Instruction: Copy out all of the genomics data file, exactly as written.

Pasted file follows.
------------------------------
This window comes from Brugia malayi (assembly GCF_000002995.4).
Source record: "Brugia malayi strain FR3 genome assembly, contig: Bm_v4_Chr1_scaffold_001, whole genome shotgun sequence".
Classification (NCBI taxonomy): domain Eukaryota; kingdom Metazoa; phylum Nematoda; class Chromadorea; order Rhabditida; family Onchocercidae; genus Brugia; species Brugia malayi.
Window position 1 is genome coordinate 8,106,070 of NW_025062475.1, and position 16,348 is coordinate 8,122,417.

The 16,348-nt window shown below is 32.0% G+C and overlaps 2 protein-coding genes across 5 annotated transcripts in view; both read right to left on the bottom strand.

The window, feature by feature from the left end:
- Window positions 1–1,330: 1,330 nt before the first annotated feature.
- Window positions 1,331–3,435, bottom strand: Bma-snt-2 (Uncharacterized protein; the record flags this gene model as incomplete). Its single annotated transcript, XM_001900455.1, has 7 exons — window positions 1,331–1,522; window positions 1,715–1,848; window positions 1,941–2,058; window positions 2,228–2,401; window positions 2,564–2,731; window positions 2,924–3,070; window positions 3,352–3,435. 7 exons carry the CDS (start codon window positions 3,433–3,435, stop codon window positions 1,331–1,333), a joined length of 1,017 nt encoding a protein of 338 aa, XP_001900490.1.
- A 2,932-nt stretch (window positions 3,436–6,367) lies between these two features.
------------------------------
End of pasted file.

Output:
This window comes from Brugia malayi (assembly GCF_000002995.4).
Source record: "Brugia malayi strain FR3 genome assembly, contig: Bm_v4_Chr1_scaffold_001, whole genome shotgun sequence".
Classification (NCBI taxonomy): domain Eukaryota; kingdom Metazoa; phylum Nematoda; class Chromadorea; order Rhabditida; family Onchocercidae; genus Brugia; species Brugia malayi.
Window position 1 is genome coordinate 8,106,070 of NW_025062475.1, and position 16,348 is coordinate 8,122,417.

The 16,348-nt window shown below is 32.0% G+C and overlaps 2 protein-coding genes across 5 annotated transcripts in view; both read right to left on the bottom strand.

The window, feature by feature from the left end:
- Window positions 1–1,330: 1,330 nt before the first annotated feature.
- Window positions 1,331–3,435, bottom strand: Bma-snt-2 (Uncharacterized protein; the record flags this gene model as incomplete). Its single annotated transcript, XM_001900455.1, has 7 exons — window positions 1,331–1,522; window positions 1,715–1,848; window positions 1,941–2,058; window positions 2,228–2,401; window positions 2,564–2,731; window positions 2,924–3,070; window positions 3,352–3,435. 7 exons carry the CDS (start codon window positions 3,433–3,435, stop codon window positions 1,331–1,333), a joined length of 1,017 nt encoding a protein of 338 aa, XP_001900490.1.
- A 2,932-nt stretch (window positions 3,436–6,367) lies between these two features.